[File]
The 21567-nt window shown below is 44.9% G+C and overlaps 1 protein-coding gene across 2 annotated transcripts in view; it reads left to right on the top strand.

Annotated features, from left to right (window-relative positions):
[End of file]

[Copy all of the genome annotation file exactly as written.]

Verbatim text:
The 21567-nt window shown below is 44.9% G+C and overlaps 1 protein-coding gene across 2 annotated transcripts in view; it reads left to right on the top strand.

Annotated features, from left to right (window-relative positions):